By Michael C. Carnuccio, Guest Columnist
Oklahoma houses more than 25,000 inmates. Only Delaware, Louisiana, Alaska and Texas have higher per-capita incarceration rates. Several commonalities exist for those who are incarcerated: history of family dysfunction, instability, trauma, violence, substance abuse and addiction; socioeconomics, race and ethnicity; mental health issues; and relationships.
According to the 2012 Oklahoma Department of Corrections female offender report, the state incarcerates more women per capita than any other state in the nation. Currently, 121 women per 100,000 population are jailed, compared to the national average of 65. The majority are imprisoned for nonviolent or drug-related offenses.
For most of the state’s history, women made up an average of 3.5 percent of its prison population. However, by 2010, that percentage was nearly 11 percent. During fiscal year 2012, 1,197 female offenders were received into the state DOC. This is an increase of 26 from fiscal year 2011. Also, 75.1 percent of female offenders received in fiscal year 2012 had an assessed need for basic education. Of the 2,648 females incarcerated at the end of fiscal year 2012, 70 percent had an assessed need for basic education.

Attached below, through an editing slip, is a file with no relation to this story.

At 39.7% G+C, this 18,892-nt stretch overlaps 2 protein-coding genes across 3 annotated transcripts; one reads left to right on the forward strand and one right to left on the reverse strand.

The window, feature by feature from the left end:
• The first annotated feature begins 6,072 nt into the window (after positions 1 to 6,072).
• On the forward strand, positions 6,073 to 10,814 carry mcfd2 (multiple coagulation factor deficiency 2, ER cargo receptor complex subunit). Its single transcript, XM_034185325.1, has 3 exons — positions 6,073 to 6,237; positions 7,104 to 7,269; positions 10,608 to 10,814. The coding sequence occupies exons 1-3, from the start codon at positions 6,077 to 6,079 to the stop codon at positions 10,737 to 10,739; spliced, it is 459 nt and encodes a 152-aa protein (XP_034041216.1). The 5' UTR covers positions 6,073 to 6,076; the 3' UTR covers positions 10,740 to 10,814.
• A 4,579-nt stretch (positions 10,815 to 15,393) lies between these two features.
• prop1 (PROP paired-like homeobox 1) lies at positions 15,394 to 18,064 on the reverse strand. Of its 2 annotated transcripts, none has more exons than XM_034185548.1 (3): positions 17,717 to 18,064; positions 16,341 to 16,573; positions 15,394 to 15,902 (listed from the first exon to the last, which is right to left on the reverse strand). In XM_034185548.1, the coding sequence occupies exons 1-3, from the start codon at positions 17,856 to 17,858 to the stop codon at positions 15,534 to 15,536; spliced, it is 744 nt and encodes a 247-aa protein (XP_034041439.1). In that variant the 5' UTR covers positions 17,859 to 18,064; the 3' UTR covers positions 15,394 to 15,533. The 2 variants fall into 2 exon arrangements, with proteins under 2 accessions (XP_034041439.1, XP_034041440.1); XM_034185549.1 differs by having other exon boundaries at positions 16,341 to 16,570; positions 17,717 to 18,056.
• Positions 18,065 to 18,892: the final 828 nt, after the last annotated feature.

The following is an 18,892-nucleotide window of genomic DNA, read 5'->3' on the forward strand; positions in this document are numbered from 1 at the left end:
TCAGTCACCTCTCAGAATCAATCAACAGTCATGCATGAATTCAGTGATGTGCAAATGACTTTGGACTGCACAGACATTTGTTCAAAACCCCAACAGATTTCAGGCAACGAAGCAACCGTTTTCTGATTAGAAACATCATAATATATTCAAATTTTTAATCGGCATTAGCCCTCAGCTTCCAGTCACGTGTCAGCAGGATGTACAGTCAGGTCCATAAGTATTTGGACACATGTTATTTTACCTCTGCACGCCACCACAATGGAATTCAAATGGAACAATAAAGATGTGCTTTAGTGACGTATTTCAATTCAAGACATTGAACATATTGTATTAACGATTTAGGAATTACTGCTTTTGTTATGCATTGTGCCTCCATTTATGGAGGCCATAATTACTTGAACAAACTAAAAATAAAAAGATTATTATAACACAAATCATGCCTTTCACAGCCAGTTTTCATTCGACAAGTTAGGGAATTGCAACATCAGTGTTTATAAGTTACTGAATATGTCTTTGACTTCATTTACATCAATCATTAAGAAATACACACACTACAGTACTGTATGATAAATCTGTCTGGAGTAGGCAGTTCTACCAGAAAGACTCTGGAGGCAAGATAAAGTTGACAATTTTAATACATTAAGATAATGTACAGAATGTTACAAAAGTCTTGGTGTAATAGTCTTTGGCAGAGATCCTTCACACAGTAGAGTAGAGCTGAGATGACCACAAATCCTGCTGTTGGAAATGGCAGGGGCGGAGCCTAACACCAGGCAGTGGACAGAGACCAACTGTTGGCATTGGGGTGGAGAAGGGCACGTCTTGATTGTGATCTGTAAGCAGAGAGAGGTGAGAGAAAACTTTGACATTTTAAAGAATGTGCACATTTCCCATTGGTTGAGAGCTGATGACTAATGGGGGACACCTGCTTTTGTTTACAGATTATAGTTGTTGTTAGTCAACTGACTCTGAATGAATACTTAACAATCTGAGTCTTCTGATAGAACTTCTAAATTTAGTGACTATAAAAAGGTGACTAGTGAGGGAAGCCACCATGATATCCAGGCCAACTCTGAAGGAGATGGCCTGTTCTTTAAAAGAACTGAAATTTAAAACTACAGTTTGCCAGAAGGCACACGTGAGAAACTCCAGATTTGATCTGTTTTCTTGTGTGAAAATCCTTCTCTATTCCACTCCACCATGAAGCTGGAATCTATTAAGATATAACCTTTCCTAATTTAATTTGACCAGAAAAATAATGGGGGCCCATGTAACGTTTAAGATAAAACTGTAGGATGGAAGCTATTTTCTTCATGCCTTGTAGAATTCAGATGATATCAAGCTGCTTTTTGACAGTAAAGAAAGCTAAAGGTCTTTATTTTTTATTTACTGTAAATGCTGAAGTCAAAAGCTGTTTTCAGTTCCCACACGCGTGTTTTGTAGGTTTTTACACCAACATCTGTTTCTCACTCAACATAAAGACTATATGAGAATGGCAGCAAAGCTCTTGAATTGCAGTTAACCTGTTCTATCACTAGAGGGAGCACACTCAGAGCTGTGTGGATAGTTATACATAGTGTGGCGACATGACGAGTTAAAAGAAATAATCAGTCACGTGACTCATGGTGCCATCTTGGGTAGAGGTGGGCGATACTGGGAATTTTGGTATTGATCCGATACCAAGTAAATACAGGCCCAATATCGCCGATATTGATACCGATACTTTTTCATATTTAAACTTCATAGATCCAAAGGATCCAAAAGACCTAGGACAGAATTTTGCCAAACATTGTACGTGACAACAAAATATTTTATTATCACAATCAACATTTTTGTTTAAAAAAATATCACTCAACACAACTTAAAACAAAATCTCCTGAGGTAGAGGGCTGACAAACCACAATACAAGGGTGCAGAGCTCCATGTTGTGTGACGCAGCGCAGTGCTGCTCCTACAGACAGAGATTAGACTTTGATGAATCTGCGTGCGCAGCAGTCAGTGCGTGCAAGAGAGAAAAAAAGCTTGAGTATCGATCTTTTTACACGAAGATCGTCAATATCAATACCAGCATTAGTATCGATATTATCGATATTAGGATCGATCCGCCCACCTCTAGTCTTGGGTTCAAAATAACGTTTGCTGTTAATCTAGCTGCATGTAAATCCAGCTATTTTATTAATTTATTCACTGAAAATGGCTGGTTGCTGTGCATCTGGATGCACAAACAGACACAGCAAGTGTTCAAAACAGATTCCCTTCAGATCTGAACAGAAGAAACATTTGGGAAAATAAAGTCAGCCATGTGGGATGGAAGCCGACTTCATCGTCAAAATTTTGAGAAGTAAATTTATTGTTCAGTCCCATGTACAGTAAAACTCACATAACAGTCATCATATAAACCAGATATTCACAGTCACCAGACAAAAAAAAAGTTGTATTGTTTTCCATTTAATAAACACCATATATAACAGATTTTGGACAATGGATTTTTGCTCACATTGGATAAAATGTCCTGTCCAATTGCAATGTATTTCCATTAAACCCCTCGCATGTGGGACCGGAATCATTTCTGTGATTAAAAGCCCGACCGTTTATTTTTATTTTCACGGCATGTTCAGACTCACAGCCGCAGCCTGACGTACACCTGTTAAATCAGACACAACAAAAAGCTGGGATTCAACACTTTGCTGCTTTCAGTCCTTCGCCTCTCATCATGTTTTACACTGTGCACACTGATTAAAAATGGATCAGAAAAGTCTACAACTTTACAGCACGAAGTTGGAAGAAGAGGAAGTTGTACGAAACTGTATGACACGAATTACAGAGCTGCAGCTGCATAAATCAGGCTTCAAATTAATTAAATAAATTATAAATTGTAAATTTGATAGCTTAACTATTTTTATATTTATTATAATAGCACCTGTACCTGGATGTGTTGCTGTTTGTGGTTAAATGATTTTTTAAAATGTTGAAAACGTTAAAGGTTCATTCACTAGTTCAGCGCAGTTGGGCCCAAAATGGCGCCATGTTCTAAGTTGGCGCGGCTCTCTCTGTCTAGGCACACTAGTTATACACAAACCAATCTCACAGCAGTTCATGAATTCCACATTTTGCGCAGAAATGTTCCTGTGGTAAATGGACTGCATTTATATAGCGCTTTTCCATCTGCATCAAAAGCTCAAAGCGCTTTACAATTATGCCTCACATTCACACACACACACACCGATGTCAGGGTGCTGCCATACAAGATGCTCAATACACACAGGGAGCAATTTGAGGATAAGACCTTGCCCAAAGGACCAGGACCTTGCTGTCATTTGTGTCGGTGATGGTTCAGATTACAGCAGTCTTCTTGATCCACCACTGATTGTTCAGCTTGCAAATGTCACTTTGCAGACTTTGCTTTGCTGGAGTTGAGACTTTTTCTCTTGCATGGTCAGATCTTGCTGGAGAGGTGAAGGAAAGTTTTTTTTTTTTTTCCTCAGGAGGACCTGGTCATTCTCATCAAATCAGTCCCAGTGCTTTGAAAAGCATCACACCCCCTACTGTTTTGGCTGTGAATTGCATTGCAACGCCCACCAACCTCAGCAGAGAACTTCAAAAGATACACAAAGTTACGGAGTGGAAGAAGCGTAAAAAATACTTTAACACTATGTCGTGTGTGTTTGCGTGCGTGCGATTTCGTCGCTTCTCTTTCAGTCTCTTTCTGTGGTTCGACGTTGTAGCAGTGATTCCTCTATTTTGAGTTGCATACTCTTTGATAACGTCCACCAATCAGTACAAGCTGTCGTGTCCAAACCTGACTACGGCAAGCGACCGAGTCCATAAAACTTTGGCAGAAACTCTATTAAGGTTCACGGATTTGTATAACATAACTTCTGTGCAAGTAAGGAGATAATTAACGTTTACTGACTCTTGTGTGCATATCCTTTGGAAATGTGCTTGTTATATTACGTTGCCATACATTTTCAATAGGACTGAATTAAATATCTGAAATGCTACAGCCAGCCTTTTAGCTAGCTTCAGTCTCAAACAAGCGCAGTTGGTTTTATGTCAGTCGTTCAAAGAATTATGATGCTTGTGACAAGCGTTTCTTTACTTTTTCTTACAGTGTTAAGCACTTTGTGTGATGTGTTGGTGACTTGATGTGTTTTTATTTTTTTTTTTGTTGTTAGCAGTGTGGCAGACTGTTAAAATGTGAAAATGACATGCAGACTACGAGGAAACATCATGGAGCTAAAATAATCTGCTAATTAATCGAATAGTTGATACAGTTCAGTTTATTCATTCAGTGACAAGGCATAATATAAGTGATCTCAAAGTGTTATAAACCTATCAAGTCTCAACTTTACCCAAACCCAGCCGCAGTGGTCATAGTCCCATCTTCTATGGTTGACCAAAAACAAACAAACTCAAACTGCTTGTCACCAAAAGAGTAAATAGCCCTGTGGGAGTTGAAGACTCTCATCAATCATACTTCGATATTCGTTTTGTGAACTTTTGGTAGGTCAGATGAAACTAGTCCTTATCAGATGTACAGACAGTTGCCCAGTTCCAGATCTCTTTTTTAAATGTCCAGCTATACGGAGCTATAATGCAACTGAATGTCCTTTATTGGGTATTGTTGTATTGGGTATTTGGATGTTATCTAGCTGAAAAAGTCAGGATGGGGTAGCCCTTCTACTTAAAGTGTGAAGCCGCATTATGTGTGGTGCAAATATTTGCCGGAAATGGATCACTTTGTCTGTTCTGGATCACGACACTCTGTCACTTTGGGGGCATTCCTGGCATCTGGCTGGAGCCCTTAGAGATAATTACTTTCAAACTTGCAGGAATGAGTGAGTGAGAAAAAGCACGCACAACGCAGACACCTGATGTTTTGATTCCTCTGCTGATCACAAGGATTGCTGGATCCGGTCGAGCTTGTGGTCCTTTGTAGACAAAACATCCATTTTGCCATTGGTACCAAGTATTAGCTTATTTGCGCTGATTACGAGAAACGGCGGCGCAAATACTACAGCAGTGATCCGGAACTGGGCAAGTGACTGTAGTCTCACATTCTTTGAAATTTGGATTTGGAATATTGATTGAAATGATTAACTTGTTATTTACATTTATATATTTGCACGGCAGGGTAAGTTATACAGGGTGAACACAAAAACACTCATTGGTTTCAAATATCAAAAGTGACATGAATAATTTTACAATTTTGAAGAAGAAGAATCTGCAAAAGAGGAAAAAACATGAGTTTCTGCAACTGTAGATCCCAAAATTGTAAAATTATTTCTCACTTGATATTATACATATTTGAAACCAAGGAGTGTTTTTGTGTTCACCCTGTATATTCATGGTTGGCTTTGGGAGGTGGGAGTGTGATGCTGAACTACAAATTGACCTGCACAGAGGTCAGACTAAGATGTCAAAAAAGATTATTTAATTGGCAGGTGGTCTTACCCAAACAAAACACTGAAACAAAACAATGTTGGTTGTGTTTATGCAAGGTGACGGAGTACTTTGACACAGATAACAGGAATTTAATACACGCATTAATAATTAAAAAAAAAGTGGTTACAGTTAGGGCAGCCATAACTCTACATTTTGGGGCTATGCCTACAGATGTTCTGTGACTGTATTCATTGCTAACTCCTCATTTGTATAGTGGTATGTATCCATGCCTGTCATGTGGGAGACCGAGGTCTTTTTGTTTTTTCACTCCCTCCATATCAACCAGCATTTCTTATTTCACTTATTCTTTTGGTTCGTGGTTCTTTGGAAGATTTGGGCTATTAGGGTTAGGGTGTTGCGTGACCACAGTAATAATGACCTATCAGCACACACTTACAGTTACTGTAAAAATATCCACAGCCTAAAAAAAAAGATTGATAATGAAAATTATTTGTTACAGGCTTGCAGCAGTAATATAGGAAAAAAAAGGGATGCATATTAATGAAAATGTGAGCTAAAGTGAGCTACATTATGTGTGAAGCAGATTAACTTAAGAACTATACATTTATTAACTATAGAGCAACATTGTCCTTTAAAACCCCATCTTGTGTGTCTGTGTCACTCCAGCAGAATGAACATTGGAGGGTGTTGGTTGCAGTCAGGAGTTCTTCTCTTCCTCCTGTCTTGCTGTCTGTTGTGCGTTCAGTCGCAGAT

In light of the high cost of corrections and the state’s continually high incarceration rates, Oklahoma lawmakers worked to change the criminal code in the ‘90s, and some changes included shorter sentences for nonviolent offenders. Yet, Oklahoma, which spends close to 10 percent of state appropriations on corrections, still ranks in the top 10 states in terms of correctional spending. If Oklahoma could lower its incarceration rate to about the national average, it would have 6,100 fewer inmates, and its annual corrections budget would shrink by an estimated $100 million.